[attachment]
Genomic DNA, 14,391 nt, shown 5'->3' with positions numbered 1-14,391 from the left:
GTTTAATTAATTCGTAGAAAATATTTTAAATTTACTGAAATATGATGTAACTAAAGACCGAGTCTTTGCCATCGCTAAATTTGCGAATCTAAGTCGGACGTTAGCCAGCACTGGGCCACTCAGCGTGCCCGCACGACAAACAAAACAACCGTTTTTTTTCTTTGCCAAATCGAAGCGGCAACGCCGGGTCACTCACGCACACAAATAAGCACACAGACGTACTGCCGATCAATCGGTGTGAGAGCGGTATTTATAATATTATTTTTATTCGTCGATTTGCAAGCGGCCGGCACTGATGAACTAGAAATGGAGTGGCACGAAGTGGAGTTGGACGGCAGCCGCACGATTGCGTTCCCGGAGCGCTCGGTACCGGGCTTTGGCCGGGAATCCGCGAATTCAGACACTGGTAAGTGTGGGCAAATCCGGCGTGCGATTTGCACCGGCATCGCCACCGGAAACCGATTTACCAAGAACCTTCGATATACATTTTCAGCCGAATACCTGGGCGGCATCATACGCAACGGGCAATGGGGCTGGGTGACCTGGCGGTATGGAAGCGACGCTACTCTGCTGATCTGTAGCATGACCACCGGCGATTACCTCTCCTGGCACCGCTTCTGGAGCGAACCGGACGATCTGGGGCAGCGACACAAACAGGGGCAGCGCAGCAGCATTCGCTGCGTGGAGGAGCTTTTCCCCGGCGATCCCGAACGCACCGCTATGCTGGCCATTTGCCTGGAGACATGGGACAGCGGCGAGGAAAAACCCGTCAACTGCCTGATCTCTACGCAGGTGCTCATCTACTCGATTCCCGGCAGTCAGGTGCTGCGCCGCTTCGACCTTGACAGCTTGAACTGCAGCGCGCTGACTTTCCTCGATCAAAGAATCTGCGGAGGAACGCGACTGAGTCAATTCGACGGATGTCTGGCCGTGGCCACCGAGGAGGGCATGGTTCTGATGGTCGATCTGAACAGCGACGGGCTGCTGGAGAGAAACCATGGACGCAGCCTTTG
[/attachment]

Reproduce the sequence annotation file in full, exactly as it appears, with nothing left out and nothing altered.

Genomic DNA, 14,391 nt, shown 5'->3' with positions numbered 1-14,391 from the left:
GTTTAATTAATTCGTAGAAAATATTTTAAATTTACTGAAATATGATGTAACTAAAGACCGAGTCTTTGCCATCGCTAAATTTGCGAATCTAAGTCGGACGTTAGCCAGCACTGGGCCACTCAGCGTGCCCGCACGACAAACAAAACAACCGTTTTTTTTCTTTGCCAAATCGAAGCGGCAACGCCGGGTCACTCACGCACACAAATAAGCACACAGACGTACTGCCGATCAATCGGTGTGAGAGCGGTATTTATAATATTATTTTTATTCGTCGATTTGCAAGCGGCCGGCACTGATGAACTAGAAATGGAGTGGCACGAAGTGGAGTTGGACGGCAGCCGCACGATTGCGTTCCCGGAGCGCTCGGTACCGGGCTTTGGCCGGGAATCCGCGAATTCAGACACTGGTAAGTGTGGGCAAATCCGGCGTGCGATTTGCACCGGCATCGCCACCGGAAACCGATTTACCAAGAACCTTCGATATACATTTTCAGCCGAATACCTGGGCGGCATCATACGCAACGGGCAATGGGGCTGGGTGACCTGGCGGTATGGAAGCGACGCTACTCTGCTGATCTGTAGCATGACCACCGGCGATTACCTCTCCTGGCACCGCTTCTGGAGCGAACCGGACGATCTGGGGCAGCGACACAAACAGGGGCAGCGCAGCAGCATTCGCTGCGTGGAGGAGCTTTTCCCCGGCGATCCCGAACGCACCGCTATGCTGGCCATTTGCCTGGAGACATGGGACAGCGGCGAGGAAAAACCCGTCAACTGCCTGATCTCTACGCAGGTGCTCATCTACTCGATTCCCGGCAGTCAGGTGCTGCGCCGCTTCGACCTTGACAGCTTGAACTGCAGCGCGCTGACTTTCCTCGATCAAAGAATCTGCGGAGGAACGCGACTGAGTCAATTCGACGGATGTCTGGCCGTGGCCACCGAGGAGGGCATGGTTCTGATGGTCGATCTGAACAGCGACGGGCTGCTGGAGAGAAACCATGGACGCAGCCTTTG